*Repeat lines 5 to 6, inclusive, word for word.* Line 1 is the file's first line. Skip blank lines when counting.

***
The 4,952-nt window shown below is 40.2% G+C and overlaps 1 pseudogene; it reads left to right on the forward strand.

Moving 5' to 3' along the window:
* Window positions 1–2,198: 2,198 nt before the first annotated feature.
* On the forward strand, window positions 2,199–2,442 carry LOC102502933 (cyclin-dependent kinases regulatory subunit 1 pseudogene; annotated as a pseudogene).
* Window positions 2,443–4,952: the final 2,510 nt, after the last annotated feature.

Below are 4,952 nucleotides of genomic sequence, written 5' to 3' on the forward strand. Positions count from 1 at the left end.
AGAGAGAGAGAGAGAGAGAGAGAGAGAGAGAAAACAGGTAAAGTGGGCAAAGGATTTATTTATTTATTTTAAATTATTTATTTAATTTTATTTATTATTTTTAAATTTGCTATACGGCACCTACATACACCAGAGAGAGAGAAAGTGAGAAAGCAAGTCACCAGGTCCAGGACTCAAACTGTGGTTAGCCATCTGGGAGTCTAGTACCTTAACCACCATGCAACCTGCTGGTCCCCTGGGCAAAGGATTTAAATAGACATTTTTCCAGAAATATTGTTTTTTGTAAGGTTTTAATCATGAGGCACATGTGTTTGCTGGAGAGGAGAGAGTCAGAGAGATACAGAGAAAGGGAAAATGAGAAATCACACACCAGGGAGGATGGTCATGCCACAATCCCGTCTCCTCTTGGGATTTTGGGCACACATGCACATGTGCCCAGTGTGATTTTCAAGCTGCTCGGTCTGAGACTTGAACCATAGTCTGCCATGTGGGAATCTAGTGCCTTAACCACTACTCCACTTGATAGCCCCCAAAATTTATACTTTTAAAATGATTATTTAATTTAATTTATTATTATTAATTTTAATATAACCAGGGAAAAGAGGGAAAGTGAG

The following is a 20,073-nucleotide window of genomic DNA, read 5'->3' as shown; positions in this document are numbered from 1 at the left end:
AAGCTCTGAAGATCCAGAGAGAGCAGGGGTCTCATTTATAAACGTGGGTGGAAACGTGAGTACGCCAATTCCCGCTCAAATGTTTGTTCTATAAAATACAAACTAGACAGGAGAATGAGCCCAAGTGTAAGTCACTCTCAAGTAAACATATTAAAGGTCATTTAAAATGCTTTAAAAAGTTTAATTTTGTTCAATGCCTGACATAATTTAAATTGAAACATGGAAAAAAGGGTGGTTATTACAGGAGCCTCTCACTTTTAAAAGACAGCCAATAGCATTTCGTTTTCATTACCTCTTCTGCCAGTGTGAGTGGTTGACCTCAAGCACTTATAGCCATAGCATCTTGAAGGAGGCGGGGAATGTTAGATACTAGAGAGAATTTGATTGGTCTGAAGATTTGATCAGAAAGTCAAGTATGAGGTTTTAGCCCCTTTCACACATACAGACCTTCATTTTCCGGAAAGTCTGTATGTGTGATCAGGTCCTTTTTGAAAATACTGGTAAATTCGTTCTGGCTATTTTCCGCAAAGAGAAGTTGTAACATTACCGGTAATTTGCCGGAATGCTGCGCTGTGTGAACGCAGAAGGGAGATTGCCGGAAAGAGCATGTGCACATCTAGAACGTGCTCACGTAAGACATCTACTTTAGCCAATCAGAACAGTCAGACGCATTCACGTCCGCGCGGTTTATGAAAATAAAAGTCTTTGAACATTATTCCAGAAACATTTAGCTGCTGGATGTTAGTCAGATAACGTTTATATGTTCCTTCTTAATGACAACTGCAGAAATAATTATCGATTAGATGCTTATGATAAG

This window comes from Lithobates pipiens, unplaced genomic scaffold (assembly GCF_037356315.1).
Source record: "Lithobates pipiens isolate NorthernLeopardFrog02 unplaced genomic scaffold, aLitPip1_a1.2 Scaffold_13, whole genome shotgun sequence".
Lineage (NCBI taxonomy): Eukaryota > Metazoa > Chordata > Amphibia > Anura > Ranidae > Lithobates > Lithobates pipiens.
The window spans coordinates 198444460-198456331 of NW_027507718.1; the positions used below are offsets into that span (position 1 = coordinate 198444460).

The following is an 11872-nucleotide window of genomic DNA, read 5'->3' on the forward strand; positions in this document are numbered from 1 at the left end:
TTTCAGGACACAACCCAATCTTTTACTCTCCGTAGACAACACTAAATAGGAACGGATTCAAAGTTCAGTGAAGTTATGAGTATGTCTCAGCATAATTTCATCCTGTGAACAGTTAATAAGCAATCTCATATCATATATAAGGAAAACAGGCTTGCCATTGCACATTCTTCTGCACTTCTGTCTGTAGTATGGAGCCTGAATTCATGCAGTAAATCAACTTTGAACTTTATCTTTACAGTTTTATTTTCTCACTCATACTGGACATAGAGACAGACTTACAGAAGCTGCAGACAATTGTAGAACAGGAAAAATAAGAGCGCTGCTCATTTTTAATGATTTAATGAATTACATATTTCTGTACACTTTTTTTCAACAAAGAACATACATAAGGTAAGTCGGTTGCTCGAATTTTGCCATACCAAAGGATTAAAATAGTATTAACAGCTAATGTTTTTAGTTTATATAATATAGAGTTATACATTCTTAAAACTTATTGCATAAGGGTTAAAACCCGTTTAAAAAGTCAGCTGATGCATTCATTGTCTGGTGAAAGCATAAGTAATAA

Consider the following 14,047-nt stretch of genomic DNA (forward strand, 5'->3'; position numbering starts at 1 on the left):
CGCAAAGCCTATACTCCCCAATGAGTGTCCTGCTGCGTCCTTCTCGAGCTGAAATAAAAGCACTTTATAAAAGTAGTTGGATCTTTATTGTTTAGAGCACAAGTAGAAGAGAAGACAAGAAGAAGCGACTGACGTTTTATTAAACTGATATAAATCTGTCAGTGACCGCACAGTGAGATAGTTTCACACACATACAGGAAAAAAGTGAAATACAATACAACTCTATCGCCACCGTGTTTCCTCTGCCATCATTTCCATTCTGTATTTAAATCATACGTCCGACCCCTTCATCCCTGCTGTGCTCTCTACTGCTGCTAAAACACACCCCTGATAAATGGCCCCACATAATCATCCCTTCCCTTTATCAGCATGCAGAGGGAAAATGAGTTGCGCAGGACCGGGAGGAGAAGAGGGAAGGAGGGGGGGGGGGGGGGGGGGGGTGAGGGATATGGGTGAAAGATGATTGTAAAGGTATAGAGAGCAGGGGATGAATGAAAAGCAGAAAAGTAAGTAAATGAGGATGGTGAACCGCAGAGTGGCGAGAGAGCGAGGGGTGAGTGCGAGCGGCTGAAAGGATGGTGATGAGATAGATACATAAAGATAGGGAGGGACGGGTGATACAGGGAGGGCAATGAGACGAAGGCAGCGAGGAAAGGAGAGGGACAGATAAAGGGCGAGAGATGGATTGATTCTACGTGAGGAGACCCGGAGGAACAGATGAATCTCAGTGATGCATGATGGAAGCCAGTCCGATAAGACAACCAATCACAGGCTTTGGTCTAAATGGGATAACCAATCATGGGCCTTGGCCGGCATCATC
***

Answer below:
* Window positions 2,443–4,952: the final 2,510 nt, after the last annotated feature.

Below are 4,952 nucleotides of genomic sequence, written 5' to 3' on the forward strand. Positions count from 1 at the left end.